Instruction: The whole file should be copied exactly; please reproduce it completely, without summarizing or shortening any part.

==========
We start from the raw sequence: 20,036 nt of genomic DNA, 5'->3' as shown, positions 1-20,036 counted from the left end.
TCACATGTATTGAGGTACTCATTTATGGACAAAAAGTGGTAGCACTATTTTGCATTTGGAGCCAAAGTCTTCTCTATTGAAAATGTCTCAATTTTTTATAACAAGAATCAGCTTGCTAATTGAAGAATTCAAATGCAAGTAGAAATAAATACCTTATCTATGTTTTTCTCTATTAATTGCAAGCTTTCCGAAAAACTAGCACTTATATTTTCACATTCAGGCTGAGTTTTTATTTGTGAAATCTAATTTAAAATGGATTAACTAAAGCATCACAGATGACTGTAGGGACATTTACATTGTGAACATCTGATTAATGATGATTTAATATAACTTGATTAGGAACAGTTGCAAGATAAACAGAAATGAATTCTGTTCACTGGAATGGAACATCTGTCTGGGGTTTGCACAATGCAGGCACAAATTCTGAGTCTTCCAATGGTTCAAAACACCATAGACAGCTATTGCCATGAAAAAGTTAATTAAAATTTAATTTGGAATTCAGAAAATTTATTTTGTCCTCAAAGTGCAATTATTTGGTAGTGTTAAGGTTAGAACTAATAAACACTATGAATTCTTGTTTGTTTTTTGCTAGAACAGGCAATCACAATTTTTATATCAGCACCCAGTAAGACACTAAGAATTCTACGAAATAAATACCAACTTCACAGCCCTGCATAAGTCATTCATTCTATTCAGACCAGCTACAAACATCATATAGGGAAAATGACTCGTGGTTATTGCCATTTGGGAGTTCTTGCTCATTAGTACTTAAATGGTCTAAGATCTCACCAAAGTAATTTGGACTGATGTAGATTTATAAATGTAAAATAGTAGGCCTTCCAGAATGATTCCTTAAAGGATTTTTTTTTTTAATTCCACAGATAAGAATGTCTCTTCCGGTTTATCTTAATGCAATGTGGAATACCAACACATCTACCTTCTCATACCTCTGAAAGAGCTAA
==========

We start from the raw sequence: 20,036 nt of genomic DNA, 5'->3' as shown, positions 1-20,036 counted from the left end.
TCACATGTATTGAGGTACTCATTTATGGACAAAAAGTGGTAGCACTATTTTGCATTTGGAGCCAAAGTCTTCTCTATTGAAAATGTCTCAATTTTTTATAACAAGAATCAGCTTGCTAATTGAAGAATTCAAATGCAAGTAGAAATAAATACCTTATCTATGTTTTTCTCTATTAATTGCAAGCTTTCCGAAAAACTAGCACTTATATTTTCACATTCAGGCTGAGTTTTTATTTGTGAAATCTAATTTAAAATGGATTAACTAAAGCATCACAGATGACTGTAGGGACATTTACATTGTGAACATCTGATTAATGATGATTTAATATAACTTGATTAGGAACAGTTGCAAGATAAACAGAAATGAATTCTGTTCACTGGAATGGAACATCTGTCTGGGGTTTGCACAATGCAGGCACAAATTCTGAGTCTTCCAATGGTTCAAAACACCATAGACAGCTATTGCCATGAAAAAGTTAATTAAAATTTAATTTGGAATTCAGAAAATTTATTTTGTCCTCAAAGTGCAATTATTTGGTAGTGTTAAGGTTAGAACTAATAAACACTATGAATTCTTGTTTGTTTTTTGCTAGAACAGGCAATCACAATTTTTATATCAGCACCCAGTAAGACACTAAGAATTCTACGAAATAAATACCAACTTCACAGCCCTGCATAAGTCATTCATTCTATTCAGACCAGCTACAAACATCATATAGGGAAAATGACTCGTGGTTATTGCCATTTGGGAGTTCTTGCTCATTAGTACTTAAATGGTCTAAGATCTCACCAAAGTAATTTGGACTGATGTAGATTTATAAATGTAAAATAGTAGGCCTTCCAGAATGATTCCTTAAAGGATTTTTTTTTTTAATTCCACAGATAAGAATGTCTCTTCCGGTTTATCTTAATGCAATGTGGAATACCAACACATCTACCTTCTCATACCTCTGAAAGAGCTAA